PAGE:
This is the fourth in a five-part Star series on how the coronavirus pandemic has impacted the lives and livelihoods of Tucsonans with ties to the world of sports.
After she graduated from Catalina High School in 1979, Kate Hiller went on a bike trip to Europe. She and two other young women rode through France, Italy, Germany, Holland, Denmark and Switzerland.
They were supposed to ride with tour guides, but that didn’t work out. So the trio had to improvise.
“We slept in fields,” Hiller said. “Someone invited us to sleep in their garage. People were very nice to us.”
Hiller described the experience as a “pivotal moment” in her life. She fell in love with cycling. She became a bike commuter.
Forty-one years later, Hiller remains an avid cycling enthusiast. She’s the executive director of El Grupo, the Tucson non-profit whose motto is “empowering youth through bicycles.”
In some ways, the current climate — the coronavirus crisis — is a boom time for cycling in Southern Arizona. Trails remain open. The weather has been impeccable. Cycling is an ideal activity for individuals or families. Social distancing is easily achievable whether you’re riding around your neighborhood or the Chuck Huckelberry Loop.
In other ways, it isn’t quite the same. Bike clubs have splintered. El Grupo’s clubhouse, located just north of downtown, is closed. Many cyclists are wearing masks. Others are covering their mouths when they shout, “Passing on your left!”
Hiller is trying to grapple with it all. She has a business to run and kids to inspire. Cycling is an integral part of the Tucson community. But the community has to practice social distancing to — if you’ll excuse the pun — ride out the pandemic.
“We’re all trying to figure out how we operate in this new environment,” Hiller said, “which is asking us to connect in a new and different way than what has been our normal.”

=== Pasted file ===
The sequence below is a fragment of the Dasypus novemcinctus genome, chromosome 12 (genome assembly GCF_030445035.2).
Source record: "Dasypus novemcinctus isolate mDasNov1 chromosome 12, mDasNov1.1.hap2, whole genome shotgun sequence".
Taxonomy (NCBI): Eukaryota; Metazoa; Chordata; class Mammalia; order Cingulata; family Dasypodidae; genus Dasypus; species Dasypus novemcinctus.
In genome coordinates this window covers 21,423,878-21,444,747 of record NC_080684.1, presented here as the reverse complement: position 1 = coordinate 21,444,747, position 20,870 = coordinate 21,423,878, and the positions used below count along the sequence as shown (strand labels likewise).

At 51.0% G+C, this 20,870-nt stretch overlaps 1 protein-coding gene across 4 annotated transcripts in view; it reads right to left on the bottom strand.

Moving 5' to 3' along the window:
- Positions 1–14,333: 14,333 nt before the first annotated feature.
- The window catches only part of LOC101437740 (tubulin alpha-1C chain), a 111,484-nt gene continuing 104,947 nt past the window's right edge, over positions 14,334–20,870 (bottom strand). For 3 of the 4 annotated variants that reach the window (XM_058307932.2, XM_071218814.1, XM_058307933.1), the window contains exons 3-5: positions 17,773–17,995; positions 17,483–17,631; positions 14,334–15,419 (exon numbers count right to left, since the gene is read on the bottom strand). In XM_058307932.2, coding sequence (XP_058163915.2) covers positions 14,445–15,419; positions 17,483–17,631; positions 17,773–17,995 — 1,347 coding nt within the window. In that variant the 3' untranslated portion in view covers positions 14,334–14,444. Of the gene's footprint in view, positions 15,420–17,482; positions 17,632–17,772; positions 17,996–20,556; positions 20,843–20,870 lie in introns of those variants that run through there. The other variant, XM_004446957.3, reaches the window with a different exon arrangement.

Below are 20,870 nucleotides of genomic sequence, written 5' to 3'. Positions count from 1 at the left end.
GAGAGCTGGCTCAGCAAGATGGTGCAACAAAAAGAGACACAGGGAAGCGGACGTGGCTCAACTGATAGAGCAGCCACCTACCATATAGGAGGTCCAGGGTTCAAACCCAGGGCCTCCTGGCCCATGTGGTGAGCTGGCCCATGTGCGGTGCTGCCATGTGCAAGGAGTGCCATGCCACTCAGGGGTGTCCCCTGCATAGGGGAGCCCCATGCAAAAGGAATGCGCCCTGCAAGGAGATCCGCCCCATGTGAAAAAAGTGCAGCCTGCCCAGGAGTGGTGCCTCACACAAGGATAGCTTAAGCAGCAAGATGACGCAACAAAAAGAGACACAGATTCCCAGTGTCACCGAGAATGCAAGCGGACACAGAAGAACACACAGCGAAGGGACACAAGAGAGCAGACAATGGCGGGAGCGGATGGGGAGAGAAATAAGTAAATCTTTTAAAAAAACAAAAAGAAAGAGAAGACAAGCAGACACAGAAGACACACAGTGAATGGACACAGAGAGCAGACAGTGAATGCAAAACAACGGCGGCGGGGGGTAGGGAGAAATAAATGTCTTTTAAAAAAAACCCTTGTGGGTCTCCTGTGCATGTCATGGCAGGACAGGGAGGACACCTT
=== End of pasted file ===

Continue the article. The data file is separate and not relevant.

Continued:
Had it been a normal Thursday, Hiller wouldn’t have been chatting on the phone from her porch. She would have been with her staff at El Grupo, helping to take care of the bikes and prepare for practice, which typically would start about 3:30 p.m. By 4:30 — after all the chains had been checked, the tires pumped and the water bottles filled — multiple groups of kids would head out to ride.
El Grupo Youth Cycling, which was founded in 2004 by Ignacio Rivera de Rosales and Daniela Diamente, works with more than 100 kids during the school year, ranging in age from 6 to 18. It also offers summer camps. Unsurprisingly, registration for those camps is down as of now.
“People are waiting to see what happens,” Hiller said. “It’s like we’re in a holding pattern.”
When the crisis began to intensify in mid-March, Hiller and her staff believed El Grupo could remain open. At least at first. As Hiller noted, “Cycling is a natural in that direction. You’re independent on your bike.”
They wiped down the bikes, many of which are shared. They cleaned the clubhouse. But they wondered if they were doing the right thing, especially if schools were going to close.